Abortion One Moral Issue Essay Research Paper

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Abortion: One Moral Issue Essay, Research Paper Some have argued abortion is morally wrong because a fetus has a right to life. Yet, some of these people would make an exception in the case of rape. This stance is contradictory if there is a strict deontological position on “right to life” if it assumes that a fetus is a living person. It is unreasonable to change this criterion in cases of rape if we are to live by a strict interpretation of right to life, assuming the fetus is living. But why does rape cause some to change their position on right to life? It is because they have perhaps now excused abortion with powerful consequential arguments as a result of having a baby who was born out of rape. There are also concerns of the rights of a woman. It may not be in the

best interest of society, or the individuals involved to have a baby who was born out of rape. Although it may seem more beneficial to society to abort a fetus because of rape, it is contradictory to abort a pregnancy if we are to live by a right to life mantra. Thus, one must argue from one moral position. If it is argued from society?s point of view, or the consequences of an abortion, the act could be excused for rape and possibly many other reasons. If the argument is a matter of principle, however, and clearly states that abortion is wrong because of the rights given to life, consequential or utilitarian arguments should be moot, if there is an assumption that the fetus is living. First the status of the fetus should be examined. If the fetus has a right to life, there is a

tactic assumption that it is in fact living. Some, such a philosopher Mary Anne Warren believe that because the fetus has not reached personhood therefore not guaranteed the right to life. Warren and others would argue that a person must have the capacity for rational thought to be considered a person. Clearly a fetus is not a rational thinker. However, this definition of personhood may not be clear. For example, individuals that are mentally handicap or in a comma may not have the capacity for rational thought, however, they are still considered a person with legal rights that are guaranteed. They may not be able to think rationally, give proper consent or depend on others for their existence; they are still given the same legal right regardless. They may not be given personhood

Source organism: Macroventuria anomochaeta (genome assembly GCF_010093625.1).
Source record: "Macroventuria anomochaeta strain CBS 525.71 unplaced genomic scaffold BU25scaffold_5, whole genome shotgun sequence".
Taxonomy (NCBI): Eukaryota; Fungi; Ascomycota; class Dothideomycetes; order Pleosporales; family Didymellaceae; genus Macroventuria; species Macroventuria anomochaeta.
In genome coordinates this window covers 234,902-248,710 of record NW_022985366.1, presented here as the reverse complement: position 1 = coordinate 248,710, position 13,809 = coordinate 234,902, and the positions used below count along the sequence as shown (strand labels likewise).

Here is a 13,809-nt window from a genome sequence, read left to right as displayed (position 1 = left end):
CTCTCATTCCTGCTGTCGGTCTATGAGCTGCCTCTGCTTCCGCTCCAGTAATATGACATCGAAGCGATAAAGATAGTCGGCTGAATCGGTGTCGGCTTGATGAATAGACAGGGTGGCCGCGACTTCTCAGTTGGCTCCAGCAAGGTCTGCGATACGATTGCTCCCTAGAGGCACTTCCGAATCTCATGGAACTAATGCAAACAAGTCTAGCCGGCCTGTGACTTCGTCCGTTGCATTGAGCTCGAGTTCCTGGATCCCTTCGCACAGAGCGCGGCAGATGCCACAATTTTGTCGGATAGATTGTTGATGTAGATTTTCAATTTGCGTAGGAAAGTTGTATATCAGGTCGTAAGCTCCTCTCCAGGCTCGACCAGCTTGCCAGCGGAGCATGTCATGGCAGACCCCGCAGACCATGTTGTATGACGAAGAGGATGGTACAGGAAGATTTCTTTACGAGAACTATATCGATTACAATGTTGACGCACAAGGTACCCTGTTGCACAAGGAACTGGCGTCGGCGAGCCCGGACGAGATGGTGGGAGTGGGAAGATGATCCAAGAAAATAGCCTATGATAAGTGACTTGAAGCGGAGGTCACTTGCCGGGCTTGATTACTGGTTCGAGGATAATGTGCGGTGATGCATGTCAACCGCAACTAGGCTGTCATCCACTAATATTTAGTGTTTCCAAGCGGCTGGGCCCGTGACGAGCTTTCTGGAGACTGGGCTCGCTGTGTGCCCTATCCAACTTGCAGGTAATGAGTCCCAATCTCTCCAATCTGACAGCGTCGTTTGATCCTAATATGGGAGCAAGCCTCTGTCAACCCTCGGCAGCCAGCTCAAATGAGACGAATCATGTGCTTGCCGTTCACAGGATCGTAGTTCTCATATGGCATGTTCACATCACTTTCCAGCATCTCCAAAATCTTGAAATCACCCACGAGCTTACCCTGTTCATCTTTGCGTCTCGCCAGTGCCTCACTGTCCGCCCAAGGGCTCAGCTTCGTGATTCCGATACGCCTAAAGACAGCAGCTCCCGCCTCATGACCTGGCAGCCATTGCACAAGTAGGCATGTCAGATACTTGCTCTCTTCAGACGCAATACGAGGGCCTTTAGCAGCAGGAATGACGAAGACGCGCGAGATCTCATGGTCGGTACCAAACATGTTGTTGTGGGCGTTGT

in some philosophic reasons, but their existence as humans is unquestionable. Viability is an another argument against the personhood of a fetus, and thus its right to life. The fetus is not viable, that is, it cannot be removed from the mother?s womb and live apart from her. To that extent, the life of the fetus is absolutely dependent on the life of the mother. This dependence is made the basis of denying the recognition to it s humanity and its “right to life”. However, how could one make this analysis? Although it is true that a fetus is absolutely dependent on someone?s care in order to continue existence, one could argue that a child of one or three or even five years of age is absolutely dependent on another?s care for existence. Thus, the viability argument is a

distinction that makes no difference, unless we are to take away right to life for small children. The line between independence and dependence does not create personhood as a young child who is a person is totally dependant on another and guaranteed the right to life. How can a fetus be argued different in this situation. Therefore, a fetus?s moral status, by extension, cannot be characterized by its status as a rational person but certaintly can be considered a human, with the same rights as other humans. Noonan, for example argues that since human parents conceive a fetus, then it must be human, as an individual genetic code is evident by fact. A fetus may not be a person, but is a human with the potentiality of personhood (see Noonan). It is noted that all human beings are